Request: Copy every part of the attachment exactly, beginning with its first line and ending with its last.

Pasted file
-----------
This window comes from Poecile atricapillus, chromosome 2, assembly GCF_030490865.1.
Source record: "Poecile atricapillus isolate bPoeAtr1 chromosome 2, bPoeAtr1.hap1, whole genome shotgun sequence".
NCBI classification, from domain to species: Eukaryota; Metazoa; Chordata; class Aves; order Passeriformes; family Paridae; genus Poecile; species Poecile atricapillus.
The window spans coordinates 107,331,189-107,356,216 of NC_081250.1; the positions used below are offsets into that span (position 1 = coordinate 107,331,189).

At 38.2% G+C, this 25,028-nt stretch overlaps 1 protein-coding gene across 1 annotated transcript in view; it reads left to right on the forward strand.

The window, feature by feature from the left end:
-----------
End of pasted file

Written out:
This window comes from Poecile atricapillus, chromosome 2, assembly GCF_030490865.1.
Source record: "Poecile atricapillus isolate bPoeAtr1 chromosome 2, bPoeAtr1.hap1, whole genome shotgun sequence".
NCBI classification, from domain to species: Eukaryota; Metazoa; Chordata; class Aves; order Passeriformes; family Paridae; genus Poecile; species Poecile atricapillus.
The window spans coordinates 107,331,189-107,356,216 of NC_081250.1; the positions used below are offsets into that span (position 1 = coordinate 107,331,189).

At 38.2% G+C, this 25,028-nt stretch overlaps 1 protein-coding gene across 1 annotated transcript in view; it reads left to right on the forward strand.

The window, feature by feature from the left end: